65. Oskar Werner, Fahrenheit 451, 1966.  Movies? By the time the the French nouvelle vague icon François Truffaut called, Clift was in no shape to make coffee… For his first film in colour – his only one in English – Truffaut wanted the star of his second feature to be Montag: Charles Aznavour. Yet he also contacted Jean-Paul Belmondo, Marlon Brando, Peter O’Toole. Paul Newman was ready to burn books in 962, until a parting of minds in ’64. The réalisateur then signed Terence Stamp, before making the mistake of his life and giving the fireman to Werner, originally booked as Montag’s boss. Any of the others asleep would have been better! The Austrian’s head had been turned by Hollywood since his and Truffaut’s Jules et Jim triumph. Werner argued constantly over (his dull) interpretation, refused one “dangerous” scene (as if a fireman would not have to deal with fire) and even cut his hair to ruin continuity. If not for the six years of planning, Truffaut would have walked. Instead, he simply truncated Werner’s later scenes – and used a double, John Ketteringham, in most of them!
  66. Jean Blaise, Le grand meaulnes/The Wanderer, France, 1967.   Rejected a decade earlier….  ActorKevin McCarthy said of Clift’s condition:  “It was like the collapse of a great building – in slow-motion.”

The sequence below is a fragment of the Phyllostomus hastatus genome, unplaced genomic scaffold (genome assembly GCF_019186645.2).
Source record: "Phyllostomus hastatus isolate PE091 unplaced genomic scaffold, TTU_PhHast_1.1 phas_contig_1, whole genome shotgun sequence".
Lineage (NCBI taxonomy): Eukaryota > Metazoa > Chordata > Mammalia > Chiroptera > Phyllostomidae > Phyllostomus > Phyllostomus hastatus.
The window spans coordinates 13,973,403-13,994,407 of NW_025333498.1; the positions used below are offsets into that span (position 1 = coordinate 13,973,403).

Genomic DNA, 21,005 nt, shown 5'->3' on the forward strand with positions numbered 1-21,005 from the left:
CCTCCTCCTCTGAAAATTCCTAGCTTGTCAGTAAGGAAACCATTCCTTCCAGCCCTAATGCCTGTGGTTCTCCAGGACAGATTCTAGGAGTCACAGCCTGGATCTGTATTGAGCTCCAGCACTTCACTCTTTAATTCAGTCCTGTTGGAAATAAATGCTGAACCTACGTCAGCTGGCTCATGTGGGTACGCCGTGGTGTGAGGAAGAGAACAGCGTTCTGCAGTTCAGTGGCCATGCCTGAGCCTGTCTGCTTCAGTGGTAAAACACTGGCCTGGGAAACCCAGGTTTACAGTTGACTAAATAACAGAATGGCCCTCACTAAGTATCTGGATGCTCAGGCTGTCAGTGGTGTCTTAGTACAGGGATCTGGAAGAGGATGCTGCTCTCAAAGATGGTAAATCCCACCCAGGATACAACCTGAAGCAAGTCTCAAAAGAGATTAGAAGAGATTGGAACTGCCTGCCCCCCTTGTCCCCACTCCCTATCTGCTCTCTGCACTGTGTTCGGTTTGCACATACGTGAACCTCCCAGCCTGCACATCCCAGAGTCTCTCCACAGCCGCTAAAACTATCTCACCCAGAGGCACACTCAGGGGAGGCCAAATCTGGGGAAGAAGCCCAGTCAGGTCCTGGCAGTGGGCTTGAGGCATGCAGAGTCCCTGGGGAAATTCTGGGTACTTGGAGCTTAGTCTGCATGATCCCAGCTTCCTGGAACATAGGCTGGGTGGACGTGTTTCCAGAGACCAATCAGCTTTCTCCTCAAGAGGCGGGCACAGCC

67. Marlon Brando, Reflections In A Golden Eye, 1967. 
    Brando had been first choice for UK director Tony Richardson’s plan (with Jeanne Moreau) in the early 50s. But now Brando was sixth… after Montgomery Clift, William Holden, Lee Marvin, Robert Mitchum, Patrick O’Neal. Or. in fact, seventh, as another Brit,  Michael Anderson, wanted Burt Lancaster in 1956 as the same Major Weldon Penderton, the sexual mess, married but fancying the pants off Private Williams  (when he had them on).  Out of work for four years or so, Clift was uninsurable. “Bessie Mae” (Elizabeth Taylor) put up the $1m bond money for a 60s version, with Burton directing and playing Lieutenant-Colonel Langdon.  But no one, including Clift, felt he could act anymore. Even after their Freud fights, Liz and  Brando felt working again with John Huston was the cure-all Clift needed.  “If John can stand it, I can.” Production manager Doc Erickson saw Clift in London after proving himself  by  finishing The Defector on time and on budget. “You must be  a glutton  for  punishment,”  said  Doc.  “It’ll  be all right,”  said Clift –  dead six weeks later from a heart attack in New York,  less than a month before shooting began on  July 22, 1966... Huston then asked Brando. It took a long, reflective walk (in a thunderstorm!) before Marlon agreed – for $750,00 and 10% of any profits.  UK director Michael Anderson had planned a 1965 version with Burt Lancaster. Tony Richardson had wanted to make it  with Brando and Jeanne Moreau. After what Brando termed a run of “no-talent asshole” directors such as Chaplin (oh yes!), Sidney J Furie and the German Bernhard Wickie. Brando was superb. Well, he enjoyed Huston. “He leaves you alone pretty good.”